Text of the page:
Rachel Kaufman ’19’s collection of historical poetry, “Many to Remember,” truly exhibits the ways in which poetry can bring life to history. In her own words, historical poetry is a “warm form to hold cold material.” First inspired by a memory in history class with assistant professor Jennifer Allen, Kaufman became interested in historical poetry as an art form: She revels in the idea of the genre as testimony giving form to truth and as poetry exploring and remembering historical trauma. This past summer, Yale funded Kaufman’s internship at a museum in Madrid. Over the summer, Kaufman dedicated herself to researching Jewish history in Spain and her own Jewish heritage, using the poetic medium to intertwine her modern-day family and love. After looking through digital archives and visiting Jewish memory sites in Spain, Kaufman wrote her 38-page book of poems and returned to the U.S. with a written and revised product. Kaufman’s book, “Many to Remember,” is now shown in the Trumbull art gallery until Nov. 27, its pages splayed in succession across the gallery walls.
Last Friday, Nov. 10, I attended the gallery opening in the afternoon. I walked first directly across the space to the back wall, where she had displayed the book’s title page and an assembly of colorful pictures featuring Jewish memory sites and memorabilia from her trip to Madrid. Lively music played in the background, and an assembly of Kaufman’s friends and teachers began to fill the room. Kaufman directed me to the left most wall, where the collection began: From there, her guests snaked around the room from left to right, ruminating over her words, assembly of quotes and pictures. Every page of her book is mounted on a sheet of earth-colored paper.
She begins her collection with the G.C. Waldrep quote from The Night Autopsy: “Things start with fire, or else with music.” The quote sets a tone throughout her collection that reopens and explores history through the medium of art and music. Kaufman’s first poem, “Many to Remember,” reads as an instruction list urging the reader to break open big and little aspects of life, riffing on the power in the word “break” and what the quality of brokenness means. The final sentence of the poem reads: “Break through, / break free, break under barbed wire, / break up into the sky.” I read the poem as an invitation to revisiting historical moments and as the poet’s wish to give oppressed historical figures new voice and freedom upon revisiting them.
The poems often use a young modern female perspective to touch upon her family’s personal history, Jewish worship within her family and Spanish historical figures. I was deeply moved by the poem “Modo de volar, Disparates 13” — a reference to a piece in a Francisco de Goya y Lucientes’ collection of etchings, which translates to “A Way of Flying” — in which she writes: “I hold my hands tightly to yours / and do not feel my feet lift off the ground but instead, / a quiet rumbling in my belly as if / there is wind between my fingers / and resting on my lips.” Here, I think about the poet as revisiting and embodying an ancestor of her past, finding the freedom to travel through time and communicate with this old voice. I connected this paragraph with poems later in the collection about the poet’s modern love: Perhaps in the same moment, the poet reflects upon a modern familial love, and romance, in remembering her ancestors.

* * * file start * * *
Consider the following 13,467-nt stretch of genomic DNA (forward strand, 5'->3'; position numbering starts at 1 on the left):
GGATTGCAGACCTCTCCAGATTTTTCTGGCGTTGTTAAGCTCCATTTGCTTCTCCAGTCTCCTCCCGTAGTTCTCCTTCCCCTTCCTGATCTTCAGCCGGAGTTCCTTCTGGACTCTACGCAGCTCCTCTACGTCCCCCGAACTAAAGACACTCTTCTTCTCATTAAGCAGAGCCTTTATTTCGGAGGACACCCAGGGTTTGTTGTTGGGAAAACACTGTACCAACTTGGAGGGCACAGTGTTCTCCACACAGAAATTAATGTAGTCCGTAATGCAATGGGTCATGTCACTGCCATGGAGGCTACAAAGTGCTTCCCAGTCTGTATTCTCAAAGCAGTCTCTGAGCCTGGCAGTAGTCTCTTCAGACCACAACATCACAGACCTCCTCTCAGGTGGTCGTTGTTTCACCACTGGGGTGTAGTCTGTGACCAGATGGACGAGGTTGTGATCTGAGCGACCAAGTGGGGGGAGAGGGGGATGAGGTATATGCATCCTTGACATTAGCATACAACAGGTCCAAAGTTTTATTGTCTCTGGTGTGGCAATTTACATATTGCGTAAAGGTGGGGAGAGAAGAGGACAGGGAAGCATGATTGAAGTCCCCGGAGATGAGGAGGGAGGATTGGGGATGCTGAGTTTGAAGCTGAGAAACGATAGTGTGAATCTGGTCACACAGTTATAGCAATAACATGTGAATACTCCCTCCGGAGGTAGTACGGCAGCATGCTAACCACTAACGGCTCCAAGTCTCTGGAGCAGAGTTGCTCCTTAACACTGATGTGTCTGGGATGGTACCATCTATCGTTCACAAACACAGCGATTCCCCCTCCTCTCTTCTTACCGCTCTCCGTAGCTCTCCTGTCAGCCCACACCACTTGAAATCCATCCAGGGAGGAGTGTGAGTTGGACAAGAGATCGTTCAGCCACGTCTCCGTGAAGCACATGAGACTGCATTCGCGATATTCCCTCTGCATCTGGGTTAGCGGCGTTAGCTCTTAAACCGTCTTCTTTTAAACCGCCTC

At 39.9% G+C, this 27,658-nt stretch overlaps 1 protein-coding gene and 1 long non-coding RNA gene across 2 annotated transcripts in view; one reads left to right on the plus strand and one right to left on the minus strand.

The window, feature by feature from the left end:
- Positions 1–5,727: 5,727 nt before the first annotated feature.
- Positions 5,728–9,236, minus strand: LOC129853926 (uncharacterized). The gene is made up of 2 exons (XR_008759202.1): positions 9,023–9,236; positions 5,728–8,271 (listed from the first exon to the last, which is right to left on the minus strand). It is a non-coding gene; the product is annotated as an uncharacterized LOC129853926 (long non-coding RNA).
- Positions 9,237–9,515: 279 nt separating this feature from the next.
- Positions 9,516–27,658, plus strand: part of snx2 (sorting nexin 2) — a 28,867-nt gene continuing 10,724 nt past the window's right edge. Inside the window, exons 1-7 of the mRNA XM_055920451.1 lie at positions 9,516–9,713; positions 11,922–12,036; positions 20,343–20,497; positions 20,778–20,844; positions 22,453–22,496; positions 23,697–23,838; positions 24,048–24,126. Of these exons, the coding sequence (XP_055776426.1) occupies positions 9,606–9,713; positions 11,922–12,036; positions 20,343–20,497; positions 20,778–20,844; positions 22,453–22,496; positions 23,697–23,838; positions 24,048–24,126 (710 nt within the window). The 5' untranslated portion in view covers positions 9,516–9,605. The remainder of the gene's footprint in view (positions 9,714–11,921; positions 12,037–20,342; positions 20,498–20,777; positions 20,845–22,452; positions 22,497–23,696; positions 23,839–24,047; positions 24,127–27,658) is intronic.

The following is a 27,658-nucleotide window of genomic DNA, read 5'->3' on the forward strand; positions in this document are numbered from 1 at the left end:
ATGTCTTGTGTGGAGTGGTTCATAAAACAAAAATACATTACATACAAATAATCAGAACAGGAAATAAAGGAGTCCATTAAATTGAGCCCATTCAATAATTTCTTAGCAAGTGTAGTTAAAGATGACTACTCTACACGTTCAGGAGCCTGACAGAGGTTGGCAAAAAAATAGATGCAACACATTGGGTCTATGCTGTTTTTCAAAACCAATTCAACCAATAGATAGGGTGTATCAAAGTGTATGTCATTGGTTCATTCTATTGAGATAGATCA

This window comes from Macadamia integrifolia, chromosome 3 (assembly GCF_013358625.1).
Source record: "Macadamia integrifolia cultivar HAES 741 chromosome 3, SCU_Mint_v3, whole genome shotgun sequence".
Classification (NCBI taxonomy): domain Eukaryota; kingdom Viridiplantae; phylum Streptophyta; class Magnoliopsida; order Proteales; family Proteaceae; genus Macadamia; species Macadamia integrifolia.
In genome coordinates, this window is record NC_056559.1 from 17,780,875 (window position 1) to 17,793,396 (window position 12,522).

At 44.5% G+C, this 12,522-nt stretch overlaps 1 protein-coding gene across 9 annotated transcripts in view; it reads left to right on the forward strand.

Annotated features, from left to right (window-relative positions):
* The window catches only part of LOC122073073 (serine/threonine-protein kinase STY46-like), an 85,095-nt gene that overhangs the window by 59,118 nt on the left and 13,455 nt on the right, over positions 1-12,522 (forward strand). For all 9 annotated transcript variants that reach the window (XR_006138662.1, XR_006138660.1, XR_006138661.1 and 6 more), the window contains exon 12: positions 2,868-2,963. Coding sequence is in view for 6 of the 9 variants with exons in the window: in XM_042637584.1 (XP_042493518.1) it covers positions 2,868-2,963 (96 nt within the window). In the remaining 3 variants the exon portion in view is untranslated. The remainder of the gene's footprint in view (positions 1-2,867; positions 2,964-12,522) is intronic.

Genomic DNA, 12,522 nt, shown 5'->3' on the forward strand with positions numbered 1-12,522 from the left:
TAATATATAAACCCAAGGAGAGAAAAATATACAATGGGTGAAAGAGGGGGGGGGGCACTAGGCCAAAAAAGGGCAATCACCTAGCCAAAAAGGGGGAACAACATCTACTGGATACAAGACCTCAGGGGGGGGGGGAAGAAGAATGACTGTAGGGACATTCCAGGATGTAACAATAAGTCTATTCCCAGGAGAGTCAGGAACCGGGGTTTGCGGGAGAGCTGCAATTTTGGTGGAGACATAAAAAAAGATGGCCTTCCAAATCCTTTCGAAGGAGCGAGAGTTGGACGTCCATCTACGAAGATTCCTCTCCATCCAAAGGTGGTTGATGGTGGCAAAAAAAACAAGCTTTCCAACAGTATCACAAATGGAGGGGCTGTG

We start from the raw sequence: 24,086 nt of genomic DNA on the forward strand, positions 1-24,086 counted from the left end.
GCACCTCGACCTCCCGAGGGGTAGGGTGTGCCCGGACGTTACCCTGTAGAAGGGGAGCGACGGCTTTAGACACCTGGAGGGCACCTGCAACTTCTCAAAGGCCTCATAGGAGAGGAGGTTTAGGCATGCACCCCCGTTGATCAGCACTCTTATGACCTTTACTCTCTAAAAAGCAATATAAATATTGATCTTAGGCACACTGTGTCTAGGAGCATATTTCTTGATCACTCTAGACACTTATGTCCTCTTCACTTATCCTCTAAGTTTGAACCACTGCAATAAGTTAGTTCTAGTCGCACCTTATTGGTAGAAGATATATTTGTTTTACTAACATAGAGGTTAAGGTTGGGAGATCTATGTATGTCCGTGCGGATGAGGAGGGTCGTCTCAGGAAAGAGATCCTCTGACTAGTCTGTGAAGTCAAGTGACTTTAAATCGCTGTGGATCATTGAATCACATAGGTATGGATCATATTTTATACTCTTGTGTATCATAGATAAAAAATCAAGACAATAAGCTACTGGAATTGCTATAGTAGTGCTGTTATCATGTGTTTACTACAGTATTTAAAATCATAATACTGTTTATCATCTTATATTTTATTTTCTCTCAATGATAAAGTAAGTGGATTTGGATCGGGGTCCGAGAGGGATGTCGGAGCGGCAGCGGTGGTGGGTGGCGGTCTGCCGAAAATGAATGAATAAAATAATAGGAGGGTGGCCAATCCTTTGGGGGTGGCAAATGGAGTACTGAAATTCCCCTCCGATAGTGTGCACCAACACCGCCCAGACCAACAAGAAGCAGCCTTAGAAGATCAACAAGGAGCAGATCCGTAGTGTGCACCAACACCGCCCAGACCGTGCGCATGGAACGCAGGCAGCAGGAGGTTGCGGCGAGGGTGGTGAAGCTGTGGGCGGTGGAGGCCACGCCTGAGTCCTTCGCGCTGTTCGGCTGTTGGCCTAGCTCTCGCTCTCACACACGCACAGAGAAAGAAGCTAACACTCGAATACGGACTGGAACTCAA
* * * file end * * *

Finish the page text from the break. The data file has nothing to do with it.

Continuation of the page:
Later in the collection, in the poem “Dayenu,” the poet writes about how her ancestors work against the anti-semitic violence and hatred they face. The poet plays with the word “Dayenu,” a Passover song and a Hebrew word which means “it would have been enough.” She ends her poem: “and somehow — though I will never understand why — it was enough.”
In “Careful Coherence” and “Garage,” I was moved by how the poet thought of the act of dating and commemorating creatively and unconventionally. “Careful Coherence” seems to play with the meanings of the word “date” — “Date your paintings, date your histories, / date the history of people you can’t meet, won’t / imagine, don’t embrace: date entries / in a blue suede journal, date faces on the subway and / lock them in time to erase their burnt contexts, the color / of the lights flashing above their heads.” I imagined this poem as in conversation with its successor, “Garage,” in which the poet considers her mother’s works of art as measurements and as means of keeping time: “To measure motion / of an artist’s life: works stacked floor / to ceiling in a grey garage, three prints chosen / and laid carefully on marbled floor, / Is to count children born, books read and classes taken, nighttime shows watched and fulfillments pushed aside.” The poet, herself, keeps track of and revisits time in pieces of music, in dance performances, in works of art and in public monuments.
All the while bringing life to historical characters, a modern voice speaking of modern love pervades the collection. In “Grow old with me,” the poet imagines a future with a person she loves: “If the birth control catches up to me, / along with maternal genes (the passing down of laughter), / I think you will lie down next to me / and buy us new sheets each day / to match the changing light and flowers at the market.” I was deeply moved by the poet’s reflections of her own love. I imagine the love she feels for her family history and for the history of her culture as continuing into the future with this muse.
The ways in which Kaufman’s poetry embody familial and cultural history — rife with trauma, persecution and rejoicing — through a young, open-eyed voice truly bring warmth to cold history.
Annie Nields | email@example.com